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I have following piece of code:

int sum = 0;
for (int i = 1; i <= N; i++)
    for (int j = 1; j <= N; j++)
        for (int k = 1; k <= N; k = k*2)
            for (int h = 1; h <= k; h++)
                sum++;

So I'v calculated how much does each cycle executes and then whole script, and I think I might be wrong for the last one.

1. N
2. N
3.  1 + log2N( means log N to the base 2)
4. N

So the total execution amount of inner cycle would be N^3 * (1 + log2N).

Am I right? How I can transform this statement?

UPDATE 1

I have another solution which seems monstrous:

1. N
2. N
3. LOG2(N) + 1
4. 2^(LOG2(2N)) - 1

So total cycles amount would be n^2 * (LOG2(N) + 1) * 2^(LOG2(2N)) - 1.

Which transforms to n^2 order of growth.

UPDATE 2

I wrote simple test app to check my assumption.

it seems that third cycle is already calculated for some reason is fourth one. At least this is the result of test app. I threw away (LOG2(N) + 1).

As the result of several transformations I have following equation for total amount of sum++ calls:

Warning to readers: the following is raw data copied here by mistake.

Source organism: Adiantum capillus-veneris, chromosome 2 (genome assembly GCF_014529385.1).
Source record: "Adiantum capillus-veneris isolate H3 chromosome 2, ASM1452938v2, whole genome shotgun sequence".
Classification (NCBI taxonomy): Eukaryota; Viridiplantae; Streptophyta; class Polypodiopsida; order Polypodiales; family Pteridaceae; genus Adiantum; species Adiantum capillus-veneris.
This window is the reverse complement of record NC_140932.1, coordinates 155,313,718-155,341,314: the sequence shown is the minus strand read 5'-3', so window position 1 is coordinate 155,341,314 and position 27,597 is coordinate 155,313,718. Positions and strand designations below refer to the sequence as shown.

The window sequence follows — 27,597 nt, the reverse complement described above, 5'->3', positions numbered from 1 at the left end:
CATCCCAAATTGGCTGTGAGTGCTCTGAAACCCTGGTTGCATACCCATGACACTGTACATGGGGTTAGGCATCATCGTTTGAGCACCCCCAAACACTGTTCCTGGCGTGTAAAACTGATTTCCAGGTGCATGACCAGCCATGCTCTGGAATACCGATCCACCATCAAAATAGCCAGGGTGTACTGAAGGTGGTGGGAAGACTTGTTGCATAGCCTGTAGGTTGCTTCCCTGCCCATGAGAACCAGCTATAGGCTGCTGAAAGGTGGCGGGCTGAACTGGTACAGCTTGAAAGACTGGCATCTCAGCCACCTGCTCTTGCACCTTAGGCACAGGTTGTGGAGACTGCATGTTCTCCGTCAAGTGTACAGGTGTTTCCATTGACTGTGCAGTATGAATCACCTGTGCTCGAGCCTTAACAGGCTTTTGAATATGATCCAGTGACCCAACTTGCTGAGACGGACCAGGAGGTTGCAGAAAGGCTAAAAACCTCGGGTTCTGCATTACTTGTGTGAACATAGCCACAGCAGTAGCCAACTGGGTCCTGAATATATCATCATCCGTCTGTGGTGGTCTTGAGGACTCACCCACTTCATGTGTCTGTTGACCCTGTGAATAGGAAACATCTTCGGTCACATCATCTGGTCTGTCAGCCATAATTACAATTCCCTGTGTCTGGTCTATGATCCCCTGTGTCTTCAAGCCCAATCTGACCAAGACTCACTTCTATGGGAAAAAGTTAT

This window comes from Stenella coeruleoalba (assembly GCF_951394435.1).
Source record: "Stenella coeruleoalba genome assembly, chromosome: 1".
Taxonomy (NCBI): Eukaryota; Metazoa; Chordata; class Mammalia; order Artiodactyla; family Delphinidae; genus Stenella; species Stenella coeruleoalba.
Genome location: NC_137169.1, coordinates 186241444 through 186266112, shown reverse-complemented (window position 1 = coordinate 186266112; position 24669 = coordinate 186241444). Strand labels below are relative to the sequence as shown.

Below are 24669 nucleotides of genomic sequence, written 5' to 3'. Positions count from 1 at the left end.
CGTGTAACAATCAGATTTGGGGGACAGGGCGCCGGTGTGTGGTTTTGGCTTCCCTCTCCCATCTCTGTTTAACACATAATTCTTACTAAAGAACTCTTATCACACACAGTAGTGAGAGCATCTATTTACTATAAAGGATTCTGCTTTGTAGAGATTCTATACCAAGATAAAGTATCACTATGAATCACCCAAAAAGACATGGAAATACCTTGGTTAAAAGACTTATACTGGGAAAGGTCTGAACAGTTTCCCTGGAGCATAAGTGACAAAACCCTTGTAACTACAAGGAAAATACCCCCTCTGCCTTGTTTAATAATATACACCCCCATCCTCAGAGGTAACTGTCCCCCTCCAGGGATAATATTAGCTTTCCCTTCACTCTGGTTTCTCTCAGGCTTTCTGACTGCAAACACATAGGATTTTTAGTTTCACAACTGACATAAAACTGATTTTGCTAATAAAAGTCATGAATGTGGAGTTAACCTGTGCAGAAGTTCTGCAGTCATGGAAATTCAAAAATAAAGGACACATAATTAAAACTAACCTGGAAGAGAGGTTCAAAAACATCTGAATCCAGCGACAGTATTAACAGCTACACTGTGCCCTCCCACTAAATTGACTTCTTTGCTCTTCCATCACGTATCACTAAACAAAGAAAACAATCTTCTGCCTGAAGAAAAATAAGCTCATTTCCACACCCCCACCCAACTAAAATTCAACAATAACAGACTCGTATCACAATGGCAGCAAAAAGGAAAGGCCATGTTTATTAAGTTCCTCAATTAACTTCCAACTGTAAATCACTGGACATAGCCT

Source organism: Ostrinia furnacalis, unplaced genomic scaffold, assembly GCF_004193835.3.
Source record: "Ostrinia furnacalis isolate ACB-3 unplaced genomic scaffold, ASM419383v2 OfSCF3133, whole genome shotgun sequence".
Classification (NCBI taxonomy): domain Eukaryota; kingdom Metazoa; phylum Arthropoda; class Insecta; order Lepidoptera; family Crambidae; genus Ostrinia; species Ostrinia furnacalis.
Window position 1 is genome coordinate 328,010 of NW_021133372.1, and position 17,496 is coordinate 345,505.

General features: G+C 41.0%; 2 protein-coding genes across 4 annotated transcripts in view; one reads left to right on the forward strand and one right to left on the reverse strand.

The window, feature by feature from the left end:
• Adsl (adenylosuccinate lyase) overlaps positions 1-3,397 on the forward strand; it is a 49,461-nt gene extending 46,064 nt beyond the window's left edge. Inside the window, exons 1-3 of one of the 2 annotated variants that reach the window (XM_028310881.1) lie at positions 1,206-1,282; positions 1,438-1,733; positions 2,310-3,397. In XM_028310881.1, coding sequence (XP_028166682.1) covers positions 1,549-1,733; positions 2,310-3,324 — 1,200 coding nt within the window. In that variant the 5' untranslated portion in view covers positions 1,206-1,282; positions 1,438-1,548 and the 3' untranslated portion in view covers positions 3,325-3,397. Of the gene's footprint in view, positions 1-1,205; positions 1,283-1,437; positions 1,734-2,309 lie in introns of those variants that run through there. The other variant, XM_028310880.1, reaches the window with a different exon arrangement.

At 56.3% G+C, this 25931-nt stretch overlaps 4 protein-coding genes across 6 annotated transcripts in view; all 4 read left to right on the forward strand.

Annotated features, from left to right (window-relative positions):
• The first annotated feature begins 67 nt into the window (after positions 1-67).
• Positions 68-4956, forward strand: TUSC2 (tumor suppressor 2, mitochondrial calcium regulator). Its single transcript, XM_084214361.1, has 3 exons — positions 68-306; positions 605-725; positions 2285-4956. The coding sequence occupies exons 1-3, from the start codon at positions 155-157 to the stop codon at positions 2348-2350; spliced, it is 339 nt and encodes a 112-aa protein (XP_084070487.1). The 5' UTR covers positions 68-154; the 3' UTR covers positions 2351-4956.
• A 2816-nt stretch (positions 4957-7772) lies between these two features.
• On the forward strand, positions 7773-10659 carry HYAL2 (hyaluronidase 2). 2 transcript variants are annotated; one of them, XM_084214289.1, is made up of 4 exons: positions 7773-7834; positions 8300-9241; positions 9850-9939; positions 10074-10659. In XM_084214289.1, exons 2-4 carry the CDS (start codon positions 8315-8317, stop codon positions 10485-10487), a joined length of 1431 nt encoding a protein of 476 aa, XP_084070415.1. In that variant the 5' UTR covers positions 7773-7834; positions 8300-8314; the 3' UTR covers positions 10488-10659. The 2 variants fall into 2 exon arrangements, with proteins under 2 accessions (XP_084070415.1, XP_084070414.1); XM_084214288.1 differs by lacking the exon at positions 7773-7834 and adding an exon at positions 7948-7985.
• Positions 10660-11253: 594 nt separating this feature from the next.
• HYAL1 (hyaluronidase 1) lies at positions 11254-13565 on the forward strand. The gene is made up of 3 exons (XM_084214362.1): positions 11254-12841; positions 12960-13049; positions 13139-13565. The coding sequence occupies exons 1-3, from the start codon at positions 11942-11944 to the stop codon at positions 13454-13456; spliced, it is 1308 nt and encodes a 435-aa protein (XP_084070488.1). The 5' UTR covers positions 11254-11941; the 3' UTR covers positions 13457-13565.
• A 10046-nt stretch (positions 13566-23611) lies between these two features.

N*N*(2*N - 1) = 2 * N^3 - N^2 ~ N^3
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1 Answer 1

up vote 1 down vote accepted

The first two loops are not interesting - they just give N^2 multiplier.

The fourth loop inside of third loop gives a geometrical progression: 1,2,4,8,...

Totally it will increase sum by 2M-1 where M is the largest power of 2 less than N.

So totally: N^2*(2*M-1)

In terms of big-O that's O(N^3).

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So what would be your verdict? May I consider, that this would be N^3 or N^2? From your opinion I would think that this would be N^3. Because, in general I would need the worst case solution. And worst case is when M == N, another words M is power of 2. –  Jevgeni Smirnov Feb 13 '13 at 12:55
2  
It could make sense to make more clear that you want big-O estimation, not exact answer ;), yes, it will be O(N^3). –  maxim1000 Feb 13 '13 at 13:00

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